In fact, I'm finding that religion is more of a prevalent topic in recent years. I haven't done any sort of scientific study, but I'm willing to bet that religion has been "in fashion" since the 9/11 attacks. This, of course, is because the 9/11 terrorists were Muslim, which, as we all know, is a very evil religion made up of zealots and crazy people. Obviously if you're Muslim, you're a terrorist. Right?

Well, maybe not. It's interesting that the mentality that equated Muslims with violence completely ignores the fact that there are many examples of Christian violence. How about the crusades? That was a massive example of violence. Or, bring it into the present and look at the anti-abortion movement. Much of that movement is predicated by religion, specifically the Christian religion.

Most religions have violence somewhere in their history. It stands to reason that larger religions (Christian, Jewish, Muslim) will have more examples of violence specifically because there are so many practitioners. Just as we have differing customs, languages, etc., practitioners of religions differ across the country. The larger the number of believers, the higher the chance that some of those believers will have some extreme views.

But does religion belong in the realm of politics? The problem I have here is that if you have a view, be it religious, political, or whatever, that view will influence what you do. So to say that religion doesn't belong in politics is nothing more than a pipe dream. Of course, if you're running for public office, you're supposed to be serving the people, not making decisions based on your own beliefs. Of course, that's not happening either, though.

What really got me thinking about this was a recent quote from Sarah Palin. She visited a christian school in Pennsylvania recently and had this to say:

You must continue to build upon our Judeo-Christian heritage, and it is nothing to apologize for... That means faith must be welcome in the public square.

I agree with some of what she's saying here. It seems obvious that if you're a religious person, you'll continue to act based on your religious beliefs. And I agree that you shouldn't have to apologize for that. Just as I don't have to apologize for not having the same beliefs. And I would argue that faith is more than welcome in the public square, but you cannot expect that expressing your faith is going to gain you anything.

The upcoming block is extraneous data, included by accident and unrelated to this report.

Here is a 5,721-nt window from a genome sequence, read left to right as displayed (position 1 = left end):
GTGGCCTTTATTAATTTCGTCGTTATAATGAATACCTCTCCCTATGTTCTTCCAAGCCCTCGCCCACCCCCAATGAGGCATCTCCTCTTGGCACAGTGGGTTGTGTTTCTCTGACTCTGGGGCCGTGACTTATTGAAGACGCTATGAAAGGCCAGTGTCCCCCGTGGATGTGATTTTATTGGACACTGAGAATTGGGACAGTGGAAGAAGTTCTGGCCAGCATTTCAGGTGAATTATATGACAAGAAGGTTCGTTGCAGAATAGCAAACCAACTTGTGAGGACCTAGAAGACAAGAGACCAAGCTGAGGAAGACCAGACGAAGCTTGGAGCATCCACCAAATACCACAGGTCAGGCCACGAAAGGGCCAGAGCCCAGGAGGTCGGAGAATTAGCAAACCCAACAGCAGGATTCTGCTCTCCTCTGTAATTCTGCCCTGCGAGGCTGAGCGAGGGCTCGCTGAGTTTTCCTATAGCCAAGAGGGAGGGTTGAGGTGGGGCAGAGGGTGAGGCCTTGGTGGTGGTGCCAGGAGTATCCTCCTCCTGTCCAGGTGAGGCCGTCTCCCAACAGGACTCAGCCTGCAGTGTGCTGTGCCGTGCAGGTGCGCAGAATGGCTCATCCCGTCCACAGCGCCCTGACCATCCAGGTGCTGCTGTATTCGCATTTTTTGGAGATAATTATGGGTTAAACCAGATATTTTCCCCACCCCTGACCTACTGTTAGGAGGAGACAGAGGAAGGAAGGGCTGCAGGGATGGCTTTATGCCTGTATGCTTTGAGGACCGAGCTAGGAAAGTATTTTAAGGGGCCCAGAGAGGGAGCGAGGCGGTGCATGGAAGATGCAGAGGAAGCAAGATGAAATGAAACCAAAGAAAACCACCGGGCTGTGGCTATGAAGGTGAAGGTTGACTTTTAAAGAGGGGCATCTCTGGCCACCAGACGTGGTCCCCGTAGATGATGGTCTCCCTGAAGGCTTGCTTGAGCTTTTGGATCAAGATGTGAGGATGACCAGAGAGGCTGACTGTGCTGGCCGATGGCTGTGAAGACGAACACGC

Unfortunately this country has very strong Christian roots. There's nothing wrong with Christianity, per se, but it does mean that we tend to be intolerant of other religions. Politics is a great example of this. You saw how long it took to get a non-white official elected to the office of President, what about a non-Christian? I haven't done any deep research on this, but I doubt there have been any non-Christian presidents. Perhaps an atheistic or agnostic president, but I don't believe even that has been publicly disclosed.

I think the big push regarding religion in politics recently has a lot to do with 9/11, though. There is this belief that a non-christian elected official is, in fact, an undercover agent for "the enemy." This is very much reminiscent of the anti-communism movement and McCarthyism. Let's use some common sense, though. If you wanted to infiltrate a foreign organization, wouldn't you do everything you could to fit in? You wouldn't profess a different religion or political view. You would ensure that everything you do fits in with the organization you're infiltrating. So merely going after those that are "different" from the "norm" isn't going to get you very far.

Professing a religious belief shouldn't necessarily result in ridicule, nor should it mean that you are above reproach. In fact, my preference is that if religion is a big part of your thought process, please disclose it so those of us with a vested interest can act accordingly. If your ideas and beliefs are in line with mine, then your choice of religion won't mean much to me. Of course, if your ideas and beliefs are a radical departure from your professed religion, I might just mark you as a liar.


Posted by Jason Frisvold

Defined tags for this entry: ,
Vote for articles fresher than 7 days!
Current karma: 2 of 5, 147 vote(s) 3535 hits
Oct 11

Glenn Beck apparently responded to the Donald Duck video that was posted last week. It's funny to see that he just doesn't get it.. He goes on and on about how much talent, time, and money it would have taken to do this. As if this sort of editing takes a long time to put together.. Seriously, I'm pretty sure I can take a pre-existing video and overlay some sound on it.. He does hand out a pretty decent compliment in stating that it's some of the best, well-made propaganda he's ever seen. If you look at Jonathan McIntosh's site (creator of the video), he even quotes Glenn now..

In fact, he seems to take such offense at it that he wants to investigate to figure out if Federal Funds were used to make it.. Sure, the person who made this may have received Federal Funds for other work he has created, but that doesn't mean this was done for that project.. Seriously, Glenn, do you not understand that people can do more than one thing at a time?

And to top it off, he decides to quote Ghandi. Last time I checked, Glenn was against Communism and Socialism, right? So why is he quoting Ghandi, who advocated both?

Someone even took Glenn's response and remixed it with a Mickey Mouse cartoon.. And the fun train rolls on ...


Posted by Jason Frisvold

Defined tags for this entry: ,
Vote for articles fresher than 7 days!
Current karma: none, 0 vote(s) 1521 hits

(Page 1 of 18, totaling 86 entries)